A distributed ledger is a records system in which the same information is held redundantly across many nodes in a network, and is essential to blockchain technology.
Centralized databases used to be the primary way that important records of transaction histories and so forth were held. Databases validate the identity of those requesting access to the records by asking for and retaining personally identifying information. If that office building were to lose power, was hacked, or was destroyed, it is possible for all of the information to be lost or given over to hands of bad actors. Even with cloud storage backups, the security and financial risk to any one of these storage depositories remain a problem.
The alternative is a Distributed Ledger system, which houses the same data across all nodes in a peer-to-peer network. The ledger is not able to be changed once an item has been added to it, and items cannot be added to it without satisfying the consensus requirements of the blockchain. A consensus level might be that a majority of the nodes agree that an addition is valid. Majority blockchain consensus is often called Nakamoto Consensus, after the founder of bitcoin.The method of asking for additions to the ledger and attaining consensus can vary based on the type of distributed ledger, which can take many forms.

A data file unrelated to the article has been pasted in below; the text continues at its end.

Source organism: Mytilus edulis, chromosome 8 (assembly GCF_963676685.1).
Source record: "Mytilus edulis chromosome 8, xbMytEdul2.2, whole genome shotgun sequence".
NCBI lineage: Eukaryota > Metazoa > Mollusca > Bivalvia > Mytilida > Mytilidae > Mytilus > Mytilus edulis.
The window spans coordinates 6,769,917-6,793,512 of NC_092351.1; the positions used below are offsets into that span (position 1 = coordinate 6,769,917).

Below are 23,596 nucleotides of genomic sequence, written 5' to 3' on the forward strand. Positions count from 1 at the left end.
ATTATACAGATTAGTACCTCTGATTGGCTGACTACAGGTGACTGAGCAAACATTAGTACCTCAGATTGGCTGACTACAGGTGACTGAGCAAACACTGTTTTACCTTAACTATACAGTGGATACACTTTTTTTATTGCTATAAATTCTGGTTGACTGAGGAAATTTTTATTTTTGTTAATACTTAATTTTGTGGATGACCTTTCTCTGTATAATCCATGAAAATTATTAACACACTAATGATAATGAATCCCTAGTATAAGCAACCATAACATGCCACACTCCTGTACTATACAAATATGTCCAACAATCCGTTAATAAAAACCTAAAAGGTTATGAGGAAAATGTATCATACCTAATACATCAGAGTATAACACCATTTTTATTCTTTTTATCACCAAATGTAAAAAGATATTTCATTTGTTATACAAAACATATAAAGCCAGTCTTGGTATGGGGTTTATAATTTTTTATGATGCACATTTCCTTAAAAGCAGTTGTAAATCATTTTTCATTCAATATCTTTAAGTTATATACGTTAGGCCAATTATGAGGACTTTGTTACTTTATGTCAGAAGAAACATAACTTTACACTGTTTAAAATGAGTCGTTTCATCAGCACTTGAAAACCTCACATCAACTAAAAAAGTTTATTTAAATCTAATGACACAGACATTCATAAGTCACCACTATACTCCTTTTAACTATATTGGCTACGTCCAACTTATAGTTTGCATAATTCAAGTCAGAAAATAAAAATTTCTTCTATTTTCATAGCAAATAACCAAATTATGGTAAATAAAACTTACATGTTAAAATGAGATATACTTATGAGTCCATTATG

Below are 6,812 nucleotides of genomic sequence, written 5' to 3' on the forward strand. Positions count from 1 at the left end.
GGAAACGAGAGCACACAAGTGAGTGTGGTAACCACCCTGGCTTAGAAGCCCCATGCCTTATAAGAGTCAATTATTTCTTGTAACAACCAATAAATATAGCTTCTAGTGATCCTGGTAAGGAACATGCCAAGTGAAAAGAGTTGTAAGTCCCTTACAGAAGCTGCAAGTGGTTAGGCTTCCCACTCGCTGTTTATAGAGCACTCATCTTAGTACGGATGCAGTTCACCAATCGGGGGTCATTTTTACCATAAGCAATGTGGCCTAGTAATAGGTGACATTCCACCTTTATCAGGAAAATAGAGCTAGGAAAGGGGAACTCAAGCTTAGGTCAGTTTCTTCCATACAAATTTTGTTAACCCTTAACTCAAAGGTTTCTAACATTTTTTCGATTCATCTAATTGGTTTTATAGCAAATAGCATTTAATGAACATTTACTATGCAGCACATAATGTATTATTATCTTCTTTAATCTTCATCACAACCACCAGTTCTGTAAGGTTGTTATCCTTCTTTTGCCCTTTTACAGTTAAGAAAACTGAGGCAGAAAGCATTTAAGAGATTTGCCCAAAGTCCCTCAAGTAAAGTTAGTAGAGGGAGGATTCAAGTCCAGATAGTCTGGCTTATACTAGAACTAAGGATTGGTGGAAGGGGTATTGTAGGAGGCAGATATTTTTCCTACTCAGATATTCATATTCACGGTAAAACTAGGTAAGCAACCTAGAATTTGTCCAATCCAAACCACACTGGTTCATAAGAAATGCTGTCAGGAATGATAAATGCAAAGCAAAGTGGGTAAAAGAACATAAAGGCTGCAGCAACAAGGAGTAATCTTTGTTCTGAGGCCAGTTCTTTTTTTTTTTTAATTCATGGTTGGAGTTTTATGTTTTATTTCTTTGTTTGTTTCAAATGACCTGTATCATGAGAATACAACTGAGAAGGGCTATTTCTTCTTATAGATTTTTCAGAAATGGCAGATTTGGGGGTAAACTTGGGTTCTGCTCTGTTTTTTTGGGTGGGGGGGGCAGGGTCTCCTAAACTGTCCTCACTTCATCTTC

Today, the most prevalent type of distributed ledger is found in blockchains for cryptocurrencies, which validate transactions and obtain consensus through the use of encrypted blocks of transaction information sent throughout a peer-to-peer network. Personally identifying information can be separated from the ledger using methods such as blind signatures and other ways to validate information without sharing it.